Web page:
Listed below are some typical closing costs that a buyer may incur as part of a transaction. When you apply for a loan, you will receive a "good-faith" estimate of closing costs and settlement charges, along with a booklet explaining all costs.

  • APPRAISAL: This is a one-time fee

  • TITLE AND ESCROW FEES: Generally, each party is responsible for the cost of fees incurred on their behalf unless otherwise negotiated. Some common exceptions include title policy and escrow fees, city and county transfer fees and real estate commissions

  • DOCUMENT PREPARATION FEE: There may be a separate fee that covers the preparation of the final legal documents

  • TAX PRO-RATION (FROM DATE OF ACQUISITION) AND HAZARD INSURANCE: You may be required to reimburse the seller for property taxes. These can be prorated depending on the month in which you close. You will also need to pay a year's hazard insurance premium up front. Also, you might be required to put a certain amount for taxes and insurance into a special reserve held by the lender



  • INTEREST: Depending on the time of month your loan closes, the per-diem charge may vary from a full month's interest to that of a few days. If your loan closes at the end of the month, you may pay interest for only a day or so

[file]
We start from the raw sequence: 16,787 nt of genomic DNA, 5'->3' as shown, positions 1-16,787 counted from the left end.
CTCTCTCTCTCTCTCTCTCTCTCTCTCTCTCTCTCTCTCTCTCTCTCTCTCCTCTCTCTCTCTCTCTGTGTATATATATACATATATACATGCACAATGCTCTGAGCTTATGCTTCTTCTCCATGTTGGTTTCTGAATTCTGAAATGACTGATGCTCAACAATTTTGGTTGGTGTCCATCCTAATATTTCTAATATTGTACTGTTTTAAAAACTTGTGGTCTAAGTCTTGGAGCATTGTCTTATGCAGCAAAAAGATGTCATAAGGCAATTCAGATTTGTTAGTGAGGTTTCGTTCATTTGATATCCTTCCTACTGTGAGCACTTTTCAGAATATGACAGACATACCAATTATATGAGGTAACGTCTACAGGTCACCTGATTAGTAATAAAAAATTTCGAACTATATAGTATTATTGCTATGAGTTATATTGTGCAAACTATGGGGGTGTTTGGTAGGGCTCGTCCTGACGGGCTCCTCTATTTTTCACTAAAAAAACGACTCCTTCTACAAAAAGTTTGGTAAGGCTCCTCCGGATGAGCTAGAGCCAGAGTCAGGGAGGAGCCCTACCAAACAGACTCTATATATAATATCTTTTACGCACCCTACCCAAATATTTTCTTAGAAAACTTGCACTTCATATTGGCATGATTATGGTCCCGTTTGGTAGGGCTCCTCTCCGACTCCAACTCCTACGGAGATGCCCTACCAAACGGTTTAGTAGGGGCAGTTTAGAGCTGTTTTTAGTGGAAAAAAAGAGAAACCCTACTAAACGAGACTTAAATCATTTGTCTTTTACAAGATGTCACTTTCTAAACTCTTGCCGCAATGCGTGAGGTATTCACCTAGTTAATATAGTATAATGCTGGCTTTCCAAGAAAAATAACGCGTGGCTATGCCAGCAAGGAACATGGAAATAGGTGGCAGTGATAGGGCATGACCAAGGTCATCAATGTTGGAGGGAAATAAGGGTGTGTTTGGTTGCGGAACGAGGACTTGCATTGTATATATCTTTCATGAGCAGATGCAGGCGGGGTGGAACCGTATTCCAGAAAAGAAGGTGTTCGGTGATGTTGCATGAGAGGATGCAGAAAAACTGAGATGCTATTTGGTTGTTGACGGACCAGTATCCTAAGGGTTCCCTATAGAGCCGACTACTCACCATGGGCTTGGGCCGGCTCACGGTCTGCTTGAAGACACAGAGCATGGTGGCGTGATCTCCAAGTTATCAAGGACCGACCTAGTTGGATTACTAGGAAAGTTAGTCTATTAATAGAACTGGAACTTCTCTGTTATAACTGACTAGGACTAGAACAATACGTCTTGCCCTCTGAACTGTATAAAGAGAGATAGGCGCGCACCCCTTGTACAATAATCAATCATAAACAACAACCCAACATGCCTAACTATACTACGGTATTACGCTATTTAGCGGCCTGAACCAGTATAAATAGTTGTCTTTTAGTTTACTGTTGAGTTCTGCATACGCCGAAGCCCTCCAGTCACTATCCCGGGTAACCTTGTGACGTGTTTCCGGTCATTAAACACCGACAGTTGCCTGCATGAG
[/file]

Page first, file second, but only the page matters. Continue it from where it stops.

• LOAN ORIGINATION FEE: The lender's administrative costs in processing the loan are covered by this fee

  • PMI INSURANCE: You may be required to pay an upfront fee for mortgage insurance, depending on the amount of your down payment. Lenders may also require monies be placed into a reserve account



Now that escrow has closed, now it's time to move! Here are some resources to help make your transition as easy as possible.


  • PG&E: (800) 743-5000


  • AT&T: (800) 310-2355
  • COMCAST: (800) 436-1999
  • DIRECTV: (800) 238-7177


  • GOLDEN GATE DISPOSAL: (415) 626-4000
  • SUNSET SCAVENGER: (415) 330-1300


  • ADT: (800) 238-2727
  • BAY ALARM: (800) 610-1000